Description of problem:
Yum will incorrectly use its own package cache on subsequent operations if an RPM command directly manipulates the RPM database shortly after a yum install operation.
Version-Release number of selected component (if applicable):
How to reproduce:
NOTE - for reasons to be explained below this is much more likely to happen on a filesystem like ext2/ext3 where mtime resolution is limited to 1 second. On modern filesystems like ext4 this race is much less likely to occur.
The following bash script reproduces the problem for me:
while true; do yum -y install nc || break; rpm -e nc; done
It should fail shortly with an error like:
Rpmdb checksum is invalid: pkg checksums: nc-0:1.84-22.el6.x86_64
The script should spin forever.
The error is being thrown in yum/rpmsack.py. The check that is failing is within preloadPackageChecksums and is reproduced below:
rpmdbv = self.simpleVersion(main_only=True)
fo = open(self._cachedir + '/pkgtups-checksums')
frpmdbv = fo.readline()
if not frpmdbv or rpmdbv != frpmdbv[:-1]:
rpmdbv here is supposed to be the version of the RPM database from /var/lib/rpm/Packages *but* if you follow the trace you'll eventually find out it takes a shortcut in _get_cached_simpleVersion_main() [the same file]:
# This test is "obvious" and the only thing to come out of:
# ...if anything gets implemented, we should change.
rpmdbvfname = self._cachedir + "/version"
rpmdbfname = self.root + "/var/lib/rpm/Packages"
if os.path.exists(rpmdbvfname) and os.path.exists(rpmdbfname):
# See if rpmdb has "changed" ...
nmtime = os.path.getmtime(rpmdbvfname)
omtime = os.path.getmtime(rpmdbfname)
if omtime <= nmtime:
rpmdbv = open(rpmdbvfname).readline()[:-1]
self._have_cached_rpmdbv_data = rpmdbv
Basically it compares the mtime on the local cache with the mtime on the Packages and if they are <= it will take the cache instead of getting the version information from the real Packages file.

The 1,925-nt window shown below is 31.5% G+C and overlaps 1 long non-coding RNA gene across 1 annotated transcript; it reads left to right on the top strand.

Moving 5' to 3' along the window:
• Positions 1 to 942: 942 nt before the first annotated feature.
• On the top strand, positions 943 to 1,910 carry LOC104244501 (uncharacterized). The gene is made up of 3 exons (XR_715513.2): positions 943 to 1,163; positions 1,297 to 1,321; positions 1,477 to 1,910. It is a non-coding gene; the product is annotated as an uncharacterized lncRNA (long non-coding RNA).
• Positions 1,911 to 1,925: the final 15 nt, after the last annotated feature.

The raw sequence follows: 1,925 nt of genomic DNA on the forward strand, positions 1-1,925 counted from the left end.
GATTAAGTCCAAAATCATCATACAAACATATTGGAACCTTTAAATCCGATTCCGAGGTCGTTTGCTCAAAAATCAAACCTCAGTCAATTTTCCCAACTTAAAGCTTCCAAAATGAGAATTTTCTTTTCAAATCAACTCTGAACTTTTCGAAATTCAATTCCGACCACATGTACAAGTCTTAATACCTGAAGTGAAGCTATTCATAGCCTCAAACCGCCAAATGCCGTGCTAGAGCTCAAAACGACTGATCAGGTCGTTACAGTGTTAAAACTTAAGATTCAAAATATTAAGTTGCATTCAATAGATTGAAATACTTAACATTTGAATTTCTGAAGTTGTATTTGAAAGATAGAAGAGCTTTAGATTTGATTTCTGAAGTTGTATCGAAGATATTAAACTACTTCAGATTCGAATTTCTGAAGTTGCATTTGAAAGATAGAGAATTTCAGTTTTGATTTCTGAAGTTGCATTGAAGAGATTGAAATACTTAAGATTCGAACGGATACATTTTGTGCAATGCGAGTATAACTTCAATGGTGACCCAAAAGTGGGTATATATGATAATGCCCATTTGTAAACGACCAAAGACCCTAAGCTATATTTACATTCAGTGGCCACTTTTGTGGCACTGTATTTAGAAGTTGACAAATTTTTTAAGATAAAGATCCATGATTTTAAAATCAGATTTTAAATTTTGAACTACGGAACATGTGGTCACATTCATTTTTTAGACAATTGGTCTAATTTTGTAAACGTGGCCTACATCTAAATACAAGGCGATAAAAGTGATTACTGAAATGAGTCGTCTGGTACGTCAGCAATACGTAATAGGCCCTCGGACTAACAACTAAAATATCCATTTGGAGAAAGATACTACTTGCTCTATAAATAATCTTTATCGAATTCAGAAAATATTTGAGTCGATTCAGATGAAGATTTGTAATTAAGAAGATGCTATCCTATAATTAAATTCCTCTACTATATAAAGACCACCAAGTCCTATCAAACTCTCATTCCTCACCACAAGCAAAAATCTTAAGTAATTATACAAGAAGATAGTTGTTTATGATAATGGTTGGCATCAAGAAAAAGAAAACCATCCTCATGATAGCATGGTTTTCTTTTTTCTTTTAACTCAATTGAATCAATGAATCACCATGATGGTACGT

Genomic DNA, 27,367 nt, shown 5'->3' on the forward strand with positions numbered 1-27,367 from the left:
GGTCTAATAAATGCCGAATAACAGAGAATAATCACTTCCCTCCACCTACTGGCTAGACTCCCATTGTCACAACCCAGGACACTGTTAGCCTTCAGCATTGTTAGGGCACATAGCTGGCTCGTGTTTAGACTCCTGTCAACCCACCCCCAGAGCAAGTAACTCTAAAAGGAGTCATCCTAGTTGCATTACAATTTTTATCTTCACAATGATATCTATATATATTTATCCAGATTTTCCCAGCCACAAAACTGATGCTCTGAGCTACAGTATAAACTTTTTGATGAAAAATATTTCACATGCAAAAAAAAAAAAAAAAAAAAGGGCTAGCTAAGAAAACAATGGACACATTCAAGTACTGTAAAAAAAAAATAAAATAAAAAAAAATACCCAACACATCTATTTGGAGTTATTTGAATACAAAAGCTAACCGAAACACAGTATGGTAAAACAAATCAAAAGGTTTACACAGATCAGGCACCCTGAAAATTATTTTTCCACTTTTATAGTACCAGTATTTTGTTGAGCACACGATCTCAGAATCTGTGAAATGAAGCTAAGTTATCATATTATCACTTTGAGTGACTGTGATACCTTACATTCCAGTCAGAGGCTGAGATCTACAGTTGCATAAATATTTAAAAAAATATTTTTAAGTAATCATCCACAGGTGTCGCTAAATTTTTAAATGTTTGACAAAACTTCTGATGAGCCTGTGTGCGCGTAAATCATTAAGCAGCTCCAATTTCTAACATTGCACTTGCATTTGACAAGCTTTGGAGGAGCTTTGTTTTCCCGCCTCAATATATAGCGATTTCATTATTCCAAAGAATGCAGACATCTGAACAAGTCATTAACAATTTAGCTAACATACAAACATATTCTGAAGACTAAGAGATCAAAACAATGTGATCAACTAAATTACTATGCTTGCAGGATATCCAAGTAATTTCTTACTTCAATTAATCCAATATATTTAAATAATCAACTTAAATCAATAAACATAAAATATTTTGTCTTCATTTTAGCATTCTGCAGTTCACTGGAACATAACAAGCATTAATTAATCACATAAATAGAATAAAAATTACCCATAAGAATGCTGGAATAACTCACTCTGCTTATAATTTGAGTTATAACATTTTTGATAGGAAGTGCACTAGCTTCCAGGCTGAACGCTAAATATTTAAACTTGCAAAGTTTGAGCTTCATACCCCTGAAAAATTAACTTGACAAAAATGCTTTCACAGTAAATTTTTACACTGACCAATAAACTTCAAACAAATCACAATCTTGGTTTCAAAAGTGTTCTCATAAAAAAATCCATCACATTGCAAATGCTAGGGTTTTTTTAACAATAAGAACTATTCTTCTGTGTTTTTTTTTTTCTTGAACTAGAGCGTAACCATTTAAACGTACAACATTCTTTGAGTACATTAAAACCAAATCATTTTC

The bug is that if the yum install completes in the *same second* as the rpm -e operation the '/var/lib/rpm/Packages' file will have the *same* mtime as the cache even though it is different than the cache.
The program then errors out since it will search for all the packages found in the cache and it can't find the package that was just removed by the 'rpm -e' comamnd.
The correct fix is to change the '<=' to '<' which ensures the cache *is* more recent than the actual RPM database itself.
You can see this in action by adding a sleep after the yum install in the for loop:
while true; do yum -y install nc || break; sleep 1; rpm -e nc; done
The above doesn't hang and will loop forever. The sleep 1 means that the rpm -e command will have a larger mtime thus forcing yum to read the rpmdb version from the database itself.
On modern filesystems like ext4 that have higher mtime resolution this problem should occur less since it will be much harder to have both commands finish in the same millsecond (or microsecond).
> The correct fix is to change the '<=' to '<'
ACK, making rpmdb caching a bit more conservative should not hurt. This should also go upstream.
Removing dev. ACK flag, as this patch breaks the caching for the common case.
Why are you using rpm directly?
> On modern filesystems like ext4 that have higher mtime resolution this problem should occur less since it will be much harder to have both commands finish in the same millsecond (or microsecond).
Also this is a slight understatement, rpm is unlikely to be able to run erase transactions 1000000000x faster than it currently does anytime soon (ext4 has nano second resolution).